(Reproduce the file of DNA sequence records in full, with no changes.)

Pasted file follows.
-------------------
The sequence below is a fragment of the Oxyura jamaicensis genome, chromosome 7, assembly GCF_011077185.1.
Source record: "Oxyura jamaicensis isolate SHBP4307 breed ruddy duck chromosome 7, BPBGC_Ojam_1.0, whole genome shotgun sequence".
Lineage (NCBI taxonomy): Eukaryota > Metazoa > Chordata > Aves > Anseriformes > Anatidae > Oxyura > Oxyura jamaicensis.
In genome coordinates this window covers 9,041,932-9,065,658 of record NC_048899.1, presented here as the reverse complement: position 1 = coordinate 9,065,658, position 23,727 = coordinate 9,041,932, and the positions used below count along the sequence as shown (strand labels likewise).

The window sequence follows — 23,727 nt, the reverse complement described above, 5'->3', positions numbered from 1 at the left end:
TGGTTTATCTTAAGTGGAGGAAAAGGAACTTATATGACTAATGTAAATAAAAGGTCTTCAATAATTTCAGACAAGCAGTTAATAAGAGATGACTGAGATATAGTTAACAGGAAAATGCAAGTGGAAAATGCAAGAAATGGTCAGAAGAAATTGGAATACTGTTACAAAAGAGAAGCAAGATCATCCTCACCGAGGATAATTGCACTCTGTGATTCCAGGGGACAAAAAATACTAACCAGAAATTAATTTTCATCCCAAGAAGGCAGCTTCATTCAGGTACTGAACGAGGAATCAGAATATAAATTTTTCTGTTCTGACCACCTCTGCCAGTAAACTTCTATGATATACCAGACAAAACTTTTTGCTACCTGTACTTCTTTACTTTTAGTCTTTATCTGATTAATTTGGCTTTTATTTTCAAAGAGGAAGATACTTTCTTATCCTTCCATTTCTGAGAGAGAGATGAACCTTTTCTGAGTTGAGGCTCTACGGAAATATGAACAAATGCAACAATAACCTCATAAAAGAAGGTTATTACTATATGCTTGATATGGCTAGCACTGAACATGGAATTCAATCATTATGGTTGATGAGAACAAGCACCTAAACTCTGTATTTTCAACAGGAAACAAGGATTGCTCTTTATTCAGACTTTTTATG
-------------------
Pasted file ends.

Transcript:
The sequence below is a fragment of the Oxyura jamaicensis genome, chromosome 7, assembly GCF_011077185.1.
Source record: "Oxyura jamaicensis isolate SHBP4307 breed ruddy duck chromosome 7, BPBGC_Ojam_1.0, whole genome shotgun sequence".
Lineage (NCBI taxonomy): Eukaryota > Metazoa > Chordata > Aves > Anseriformes > Anatidae > Oxyura > Oxyura jamaicensis.
In genome coordinates this window covers 9,041,932-9,065,658 of record NC_048899.1, presented here as the reverse complement: position 1 = coordinate 9,065,658, position 23,727 = coordinate 9,041,932, and the positions used below count along the sequence as shown (strand labels likewise).

The window sequence follows — 23,727 nt, the reverse complement described above, 5'->3', positions numbered from 1 at the left end:
TGGTTTATCTTAAGTGGAGGAAAAGGAACTTATATGACTAATGTAAATAAAAGGTCTTCAATAATTTCAGACAAGCAGTTAATAAGAGATGACTGAGATATAGTTAACAGGAAAATGCAAGTGGAAAATGCAAGAAATGGTCAGAAGAAATTGGAATACTGTTACAAAAGAGAAGCAAGATCATCCTCACCGAGGATAATTGCACTCTGTGATTCCAGGGGACAAAAAATACTAACCAGAAATTAATTTTCATCCCAAGAAGGCAGCTTCATTCAGGTACTGAACGAGGAATCAGAATATAAATTTTTCTGTTCTGACCACCTCTGCCAGTAAACTTCTATGATATACCAGACAAAACTTTTTGCTACCTGTACTTCTTTACTTTTAGTCTTTATCTGATTAATTTGGCTTTTATTTTCAAAGAGGAAGATACTTTCTTATCCTTCCATTTCTGAGAGAGAGATGAACCTTTTCTGAGTTGAGGCTCTACGGAAATATGAACAAATGCAACAATAACCTCATAAAAGAAGGTTATTACTATATGCTTGATATGGCTAGCACTGAACATGGAATTCAATCATTATGGTTGATGAGAACAAGCACCTAAACTCTGTATTTTCAACAGGAAACAAGGATTGCTCTTTATTCAGACTTTTTATG